Playhouse Triumphs With Penikese Drama

Playhouse Triumphs With Penikese Drama

by Louisa Hufstader, Vineyard Gazette

The Outcasts of Penikese Island, playing Tuesday to Saturday at the Martha’s Vineyard Playhouse through August 26, tenderly restores to light a shadowed episode of institutional cruelty from more than a century ago.

Scott Barrow, an actor with Broadway credentials who has often appeared at the playhouse and elsewhere on the Vineyard, devised this deeply moving play from poet Eve Rifkah’s book Outcasts: The Penikese Island Leper Hospital, 1905-1921. An aching story of injustice and despair that somehow never abandons all hope, The Outcasts of Penikese Island is an outstanding illustration of the playhouse’s mission to foster and develop new theatre.

Mr. Barrow worked collaboratively with his professional cast of seven actors to create more than 20 individual characters from Ms. Rifkah’s poems about the people with Hansen’s disease who were exiled to Penikese for life. Many were recent immigrants, such as Cape Verdean mother Isabelle Barros, played by Brooke Hardman, and Iwa Umezakia (Paul Padua) from Japan, two of the 14 patients who died and were buried on Penikese.

Others were American-born citizens, as young as 16-year-old Archie Thomas (played by Gabriel Graetz). All were hauled from their homes by authorities after being tested for the infectious bacteria that causes the disease long called leprosy, for which there was no treatment other than isolation.

Gabriel Gaetz and Shelagh Hackett. — Maria Thibodeau

Taken to Penikese by steamer, the stunned exiles in Mr. Barrow’s play must make a new life at the leprosarium, where at first their only ally is the snarky but golden-hearted attendant Sarah, also played by Ms. Hardman.

Elevated by Ms. Rifkah’s poetic language and the actors’ compelling performances, Mr. Barrow’s play restores human dignity to all 14 of the patients who ended their days on Penikese, and shines new light on those who cared for them. A change of head doctors brings a kindlier regime to the patients, but the passage of time carves an ever-deeper channel between the Penikese shore and the world of their families.

Giving voice to the outcasts’ letters home, a series of scenes at mail call reveal the isolation engulfing Morris Goldblatt, played by Mr. Graetz, as he pleads with his wife to write and tell him news of his children.

“Only a letter, is all I ask, to see in words what I can’t imagine…. Esther, this disease is not my doing. In sickness and in health, we married. Why don’t you write?” he begs.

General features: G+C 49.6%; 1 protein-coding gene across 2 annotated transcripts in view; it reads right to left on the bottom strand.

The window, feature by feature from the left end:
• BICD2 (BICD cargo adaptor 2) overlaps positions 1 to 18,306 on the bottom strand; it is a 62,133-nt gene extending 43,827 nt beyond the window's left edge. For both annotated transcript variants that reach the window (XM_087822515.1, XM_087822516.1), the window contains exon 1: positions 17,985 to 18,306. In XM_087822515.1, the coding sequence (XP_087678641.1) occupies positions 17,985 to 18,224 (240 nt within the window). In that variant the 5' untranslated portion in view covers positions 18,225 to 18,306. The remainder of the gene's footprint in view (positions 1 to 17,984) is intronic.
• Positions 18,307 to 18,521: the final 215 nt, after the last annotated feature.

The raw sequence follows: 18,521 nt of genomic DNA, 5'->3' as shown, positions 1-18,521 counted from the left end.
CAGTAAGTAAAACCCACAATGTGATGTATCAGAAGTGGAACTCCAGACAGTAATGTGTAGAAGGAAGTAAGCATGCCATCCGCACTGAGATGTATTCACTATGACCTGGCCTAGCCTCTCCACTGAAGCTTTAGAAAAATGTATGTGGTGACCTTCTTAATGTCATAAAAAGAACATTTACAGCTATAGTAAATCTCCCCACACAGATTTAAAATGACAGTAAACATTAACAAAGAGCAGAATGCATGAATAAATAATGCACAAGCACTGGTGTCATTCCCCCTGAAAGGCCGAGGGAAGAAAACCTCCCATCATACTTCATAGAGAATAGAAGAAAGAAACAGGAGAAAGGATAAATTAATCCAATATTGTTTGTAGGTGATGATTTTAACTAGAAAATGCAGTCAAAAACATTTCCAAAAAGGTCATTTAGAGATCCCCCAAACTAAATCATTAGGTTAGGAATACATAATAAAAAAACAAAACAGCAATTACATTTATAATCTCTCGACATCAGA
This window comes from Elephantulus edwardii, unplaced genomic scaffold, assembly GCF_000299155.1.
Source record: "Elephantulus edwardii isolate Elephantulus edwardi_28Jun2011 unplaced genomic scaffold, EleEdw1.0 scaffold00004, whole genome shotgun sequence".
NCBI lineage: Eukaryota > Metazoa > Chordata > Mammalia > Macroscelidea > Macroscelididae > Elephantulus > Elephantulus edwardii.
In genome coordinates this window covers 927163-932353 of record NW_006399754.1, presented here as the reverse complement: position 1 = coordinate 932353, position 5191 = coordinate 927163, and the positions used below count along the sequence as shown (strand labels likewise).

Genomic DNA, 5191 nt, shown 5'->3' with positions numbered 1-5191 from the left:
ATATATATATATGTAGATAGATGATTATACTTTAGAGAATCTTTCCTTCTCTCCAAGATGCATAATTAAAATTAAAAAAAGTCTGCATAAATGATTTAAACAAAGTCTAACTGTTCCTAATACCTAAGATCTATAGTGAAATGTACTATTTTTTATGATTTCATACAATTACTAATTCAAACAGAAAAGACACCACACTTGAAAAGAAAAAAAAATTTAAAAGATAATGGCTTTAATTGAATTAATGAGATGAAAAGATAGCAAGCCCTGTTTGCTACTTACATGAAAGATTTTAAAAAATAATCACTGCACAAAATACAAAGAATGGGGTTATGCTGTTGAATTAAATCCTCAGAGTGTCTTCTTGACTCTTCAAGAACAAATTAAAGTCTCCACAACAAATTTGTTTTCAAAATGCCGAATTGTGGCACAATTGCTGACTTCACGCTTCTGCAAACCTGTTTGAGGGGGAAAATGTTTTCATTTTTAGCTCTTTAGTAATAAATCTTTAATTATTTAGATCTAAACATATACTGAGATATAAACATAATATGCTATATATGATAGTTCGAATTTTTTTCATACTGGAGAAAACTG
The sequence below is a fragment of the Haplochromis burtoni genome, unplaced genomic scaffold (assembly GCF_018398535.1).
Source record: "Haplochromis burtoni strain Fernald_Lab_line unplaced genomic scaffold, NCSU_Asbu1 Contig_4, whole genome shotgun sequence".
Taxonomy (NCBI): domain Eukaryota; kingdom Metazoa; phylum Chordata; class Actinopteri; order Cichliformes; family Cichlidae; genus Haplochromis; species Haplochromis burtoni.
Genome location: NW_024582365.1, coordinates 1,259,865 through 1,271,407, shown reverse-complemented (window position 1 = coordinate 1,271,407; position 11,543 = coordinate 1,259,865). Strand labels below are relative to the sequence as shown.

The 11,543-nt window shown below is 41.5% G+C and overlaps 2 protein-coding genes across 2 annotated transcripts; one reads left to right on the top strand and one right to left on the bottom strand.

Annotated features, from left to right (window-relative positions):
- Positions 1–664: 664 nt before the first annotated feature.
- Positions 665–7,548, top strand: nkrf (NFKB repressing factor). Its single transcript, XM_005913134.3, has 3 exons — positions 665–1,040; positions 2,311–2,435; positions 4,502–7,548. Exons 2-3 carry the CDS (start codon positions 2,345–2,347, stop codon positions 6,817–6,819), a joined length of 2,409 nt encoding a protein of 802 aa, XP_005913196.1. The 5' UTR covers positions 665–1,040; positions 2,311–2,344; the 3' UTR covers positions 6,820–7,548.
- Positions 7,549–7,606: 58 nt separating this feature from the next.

In one of the play’s most affecting passages, heightened by the emotion in Ms. Hardman’s nearly-wordless performance, Isabelle Barros gives birth to her third child in the leprosarium and the baby is taken from her to become a ward of the state, as were her other two children when she was exiled.

Paul Padua looks on.

Along with Ms. Hardman, Mr. Padua, Mr. Young and Mr. Graetz, the show stars Islander Shelagh Hackett and visiting actors PJ Johnnie and Nemuna Ceesay, whose various roles include the reformists Dr. Frank, Marion Parker, as well as hospital inmates.

Ms. Ceesay also plays a present-day woman visiting the Penikese Island cemetery, guidebook in hand, in a framing device that adds just the right amount of context to the main story.

Every character in the play is clearly drawn and distinct from others played by the same actors, with slightly different costume elements quickly doffed and donned between entrances. Not only does this show offer a master class in writing and acting — it’s a small technical marvel, given that the playhouse main stage is still out of commission until its new air-handling system is installed.

Set designer Mac Young — who also plays a doctor and two patients — has turned the playhouse lobby into an immersive space using lighting, music, birdsongs and sea sounds. Some of the action emerges from behind the audience, while the stage work makes strategic use of sheets and laundry lines on pulleys to both mark new scenes and provide lightning-quick costume changes as the actors switch characters.

Two hours in length, including intermission, the play keeps viewers’ attention throughout, with flashes of humor and pathos and more than one moment of suspense from patients and doctors alike.

Island theatre-goers should make note on their calendars this week: this show is one of a kind.